What will happen to me ?

It is important to emphasise that people with cystinuria should lead normal lives - the picture to the right shows a cystinuric patient doing a sponsored abseil down a 30 storey building for charity! It is however necessary to take certain precautions - such as drinking fluids, taking prescribed medication and regular check-ups to prevent any complications.
The pattern of disease in cystinuria is very variable. Often patients have had kidney stones for about 2 years before diagnosis, which is usually made after some form of surgery. Some people will then only form very occasional stones whereas others have frequent stone episodes. We often see that patients form recurrent stones frequently for a while (especially at times of stress) but then can have long periods where they remain stone free.

It is important that patients are reviewed regularly by a urologist or nephrologist with an interest in stone disease. The timings of this will depend on how severely affected you are with stone formation. Regular monitoring of the kidneys for evidence of new stones is important to try and identify (and treat) them while they are small. The simplest way of doing this is with an x-ray (KUB) although cystine stones are notoriously difficult to see on x-ray and so ultrasound scanning may be a better method. The best way of identifying stones is with CT scanning - although as this involves a significant radiation dose we only use these for patients presenting with stones and not for monitoring.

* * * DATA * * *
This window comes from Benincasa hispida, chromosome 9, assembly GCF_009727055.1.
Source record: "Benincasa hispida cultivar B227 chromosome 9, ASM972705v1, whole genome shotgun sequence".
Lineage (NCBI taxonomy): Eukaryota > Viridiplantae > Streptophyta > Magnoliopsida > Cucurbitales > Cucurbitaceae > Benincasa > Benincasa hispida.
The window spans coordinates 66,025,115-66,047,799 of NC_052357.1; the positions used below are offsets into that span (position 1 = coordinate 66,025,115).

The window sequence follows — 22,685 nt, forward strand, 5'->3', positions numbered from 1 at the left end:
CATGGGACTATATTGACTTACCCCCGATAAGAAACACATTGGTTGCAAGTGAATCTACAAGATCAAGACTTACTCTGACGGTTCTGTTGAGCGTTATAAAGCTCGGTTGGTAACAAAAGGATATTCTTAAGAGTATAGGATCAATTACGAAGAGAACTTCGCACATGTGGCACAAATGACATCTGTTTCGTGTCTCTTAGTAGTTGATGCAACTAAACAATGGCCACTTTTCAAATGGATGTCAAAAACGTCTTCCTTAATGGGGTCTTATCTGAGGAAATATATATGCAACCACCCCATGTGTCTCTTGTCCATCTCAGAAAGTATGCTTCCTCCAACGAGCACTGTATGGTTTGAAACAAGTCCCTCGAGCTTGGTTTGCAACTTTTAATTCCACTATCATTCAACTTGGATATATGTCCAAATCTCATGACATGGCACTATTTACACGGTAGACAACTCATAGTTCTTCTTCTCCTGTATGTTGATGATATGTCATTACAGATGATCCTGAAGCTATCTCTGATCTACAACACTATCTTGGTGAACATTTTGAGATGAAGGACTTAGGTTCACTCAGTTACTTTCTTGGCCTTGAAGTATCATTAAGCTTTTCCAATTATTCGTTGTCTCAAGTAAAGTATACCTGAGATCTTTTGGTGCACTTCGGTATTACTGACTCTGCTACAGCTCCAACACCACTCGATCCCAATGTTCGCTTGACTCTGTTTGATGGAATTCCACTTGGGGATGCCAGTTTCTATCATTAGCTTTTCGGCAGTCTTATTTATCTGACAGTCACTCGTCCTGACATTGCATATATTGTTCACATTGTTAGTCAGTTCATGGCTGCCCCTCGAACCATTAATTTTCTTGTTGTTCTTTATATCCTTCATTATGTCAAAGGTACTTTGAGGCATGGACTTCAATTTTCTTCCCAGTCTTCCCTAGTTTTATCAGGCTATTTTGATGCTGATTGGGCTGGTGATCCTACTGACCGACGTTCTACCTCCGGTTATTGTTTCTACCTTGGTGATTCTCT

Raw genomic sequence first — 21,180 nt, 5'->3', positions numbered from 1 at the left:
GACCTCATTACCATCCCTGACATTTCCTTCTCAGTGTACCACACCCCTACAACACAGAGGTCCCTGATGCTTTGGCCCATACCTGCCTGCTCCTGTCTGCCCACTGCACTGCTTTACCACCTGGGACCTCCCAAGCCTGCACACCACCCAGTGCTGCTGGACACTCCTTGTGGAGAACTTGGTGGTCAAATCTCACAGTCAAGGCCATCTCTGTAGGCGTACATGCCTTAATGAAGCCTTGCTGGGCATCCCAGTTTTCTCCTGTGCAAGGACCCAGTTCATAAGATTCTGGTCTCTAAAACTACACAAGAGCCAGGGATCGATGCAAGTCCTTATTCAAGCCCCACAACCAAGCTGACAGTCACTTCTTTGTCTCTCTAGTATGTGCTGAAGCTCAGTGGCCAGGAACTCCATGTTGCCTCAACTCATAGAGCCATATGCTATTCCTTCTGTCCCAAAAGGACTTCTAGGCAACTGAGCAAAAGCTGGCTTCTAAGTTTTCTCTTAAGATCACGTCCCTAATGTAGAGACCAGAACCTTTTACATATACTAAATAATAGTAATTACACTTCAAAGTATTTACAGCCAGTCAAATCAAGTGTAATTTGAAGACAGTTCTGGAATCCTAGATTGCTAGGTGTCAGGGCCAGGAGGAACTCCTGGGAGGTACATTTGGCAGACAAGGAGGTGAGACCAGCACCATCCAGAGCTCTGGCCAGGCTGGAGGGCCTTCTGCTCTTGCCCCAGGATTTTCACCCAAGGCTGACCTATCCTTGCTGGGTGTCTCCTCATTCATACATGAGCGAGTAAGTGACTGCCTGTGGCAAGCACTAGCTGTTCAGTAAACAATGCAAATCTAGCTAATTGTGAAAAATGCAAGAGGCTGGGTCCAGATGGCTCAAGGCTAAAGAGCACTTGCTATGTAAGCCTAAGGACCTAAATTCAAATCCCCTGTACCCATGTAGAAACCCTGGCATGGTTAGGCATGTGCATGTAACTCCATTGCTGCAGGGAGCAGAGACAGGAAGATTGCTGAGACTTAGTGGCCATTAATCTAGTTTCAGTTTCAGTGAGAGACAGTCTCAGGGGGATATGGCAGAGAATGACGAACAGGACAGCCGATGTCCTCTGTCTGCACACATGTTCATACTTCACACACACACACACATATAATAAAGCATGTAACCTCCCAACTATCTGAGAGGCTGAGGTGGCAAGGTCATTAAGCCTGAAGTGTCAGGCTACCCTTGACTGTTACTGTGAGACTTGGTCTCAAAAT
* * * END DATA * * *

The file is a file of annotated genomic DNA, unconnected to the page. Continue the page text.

You will probably be asked to maintain a high intake of fluids and this should be life long. There is also some evidence that modifying factors in your diet can help (see section: Diet - What should I eat?). If you have had recurrent stones, especially if they were in a period close together, then it maybe recommended that you take some medications to try and reduce stones forming (see section: Treatment of Stones).

It is also important that either your GP or hospital doctor regularly monitors your blood pressure and kidney function. This is because repeated episodes of stones can cause some deterioration in kidney function. It is of particular importance if you have other diseases like hypertension (high blood pressure), diabetes or only one kidney.

When (or if) you do get symptoms of further stones or they are found routinely on imaging, then it is important to have prompt treatment of the stones to prevent them from getting larger and also to minimise any complications from them.

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